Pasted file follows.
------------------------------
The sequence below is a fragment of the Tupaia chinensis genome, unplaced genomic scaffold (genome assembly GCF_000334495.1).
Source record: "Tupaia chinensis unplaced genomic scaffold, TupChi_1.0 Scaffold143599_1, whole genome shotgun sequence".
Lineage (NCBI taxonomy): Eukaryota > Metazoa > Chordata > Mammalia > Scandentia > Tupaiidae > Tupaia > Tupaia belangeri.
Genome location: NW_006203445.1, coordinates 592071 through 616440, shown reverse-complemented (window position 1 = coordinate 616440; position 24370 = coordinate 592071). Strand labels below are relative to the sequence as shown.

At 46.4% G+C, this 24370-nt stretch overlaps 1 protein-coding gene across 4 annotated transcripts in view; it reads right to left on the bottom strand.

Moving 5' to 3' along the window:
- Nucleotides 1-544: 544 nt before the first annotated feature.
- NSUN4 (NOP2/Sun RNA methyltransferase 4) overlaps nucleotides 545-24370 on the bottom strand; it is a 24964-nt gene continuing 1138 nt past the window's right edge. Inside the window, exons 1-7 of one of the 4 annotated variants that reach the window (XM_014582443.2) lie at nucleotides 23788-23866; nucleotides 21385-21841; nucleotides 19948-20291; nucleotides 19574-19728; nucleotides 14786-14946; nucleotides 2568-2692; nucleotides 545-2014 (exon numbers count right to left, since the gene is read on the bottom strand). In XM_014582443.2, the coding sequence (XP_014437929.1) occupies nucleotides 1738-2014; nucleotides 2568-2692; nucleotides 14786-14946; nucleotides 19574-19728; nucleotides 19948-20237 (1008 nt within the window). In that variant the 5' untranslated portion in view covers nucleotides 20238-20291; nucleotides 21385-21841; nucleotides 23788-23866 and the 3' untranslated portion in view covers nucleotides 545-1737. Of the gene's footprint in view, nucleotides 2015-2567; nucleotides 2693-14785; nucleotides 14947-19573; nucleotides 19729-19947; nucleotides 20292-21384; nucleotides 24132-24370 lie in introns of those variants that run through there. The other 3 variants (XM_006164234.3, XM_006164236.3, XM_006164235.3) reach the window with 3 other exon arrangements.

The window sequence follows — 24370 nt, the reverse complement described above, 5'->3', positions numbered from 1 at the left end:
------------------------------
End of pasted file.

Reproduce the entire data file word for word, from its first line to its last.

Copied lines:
The sequence below is a fragment of the Tupaia chinensis genome, unplaced genomic scaffold (genome assembly GCF_000334495.1).
Source record: "Tupaia chinensis unplaced genomic scaffold, TupChi_1.0 Scaffold143599_1, whole genome shotgun sequence".
Lineage (NCBI taxonomy): Eukaryota > Metazoa > Chordata > Mammalia > Scandentia > Tupaiidae > Tupaia > Tupaia belangeri.
Genome location: NW_006203445.1, coordinates 592071 through 616440, shown reverse-complemented (window position 1 = coordinate 616440; position 24370 = coordinate 592071). Strand labels below are relative to the sequence as shown.

At 46.4% G+C, this 24370-nt stretch overlaps 1 protein-coding gene across 4 annotated transcripts in view; it reads right to left on the bottom strand.

Moving 5' to 3' along the window:
- Nucleotides 1-544: 544 nt before the first annotated feature.
- NSUN4 (NOP2/Sun RNA methyltransferase 4) overlaps nucleotides 545-24370 on the bottom strand; it is a 24964-nt gene continuing 1138 nt past the window's right edge. Inside the window, exons 1-7 of one of the 4 annotated variants that reach the window (XM_014582443.2) lie at nucleotides 23788-23866; nucleotides 21385-21841; nucleotides 19948-20291; nucleotides 19574-19728; nucleotides 14786-14946; nucleotides 2568-2692; nucleotides 545-2014 (exon numbers count right to left, since the gene is read on the bottom strand). In XM_014582443.2, the coding sequence (XP_014437929.1) occupies nucleotides 1738-2014; nucleotides 2568-2692; nucleotides 14786-14946; nucleotides 19574-19728; nucleotides 19948-20237 (1008 nt within the window). In that variant the 5' untranslated portion in view covers nucleotides 20238-20291; nucleotides 21385-21841; nucleotides 23788-23866 and the 3' untranslated portion in view covers nucleotides 545-1737. Of the gene's footprint in view, nucleotides 2015-2567; nucleotides 2693-14785; nucleotides 14947-19573; nucleotides 19729-19947; nucleotides 20292-21384; nucleotides 24132-24370 lie in introns of those variants that run through there. The other 3 variants (XM_006164234.3, XM_006164236.3, XM_006164235.3) reach the window with 3 other exon arrangements.

The window sequence follows — 24370 nt, the reverse complement described above, 5'->3', positions numbered from 1 at the left end: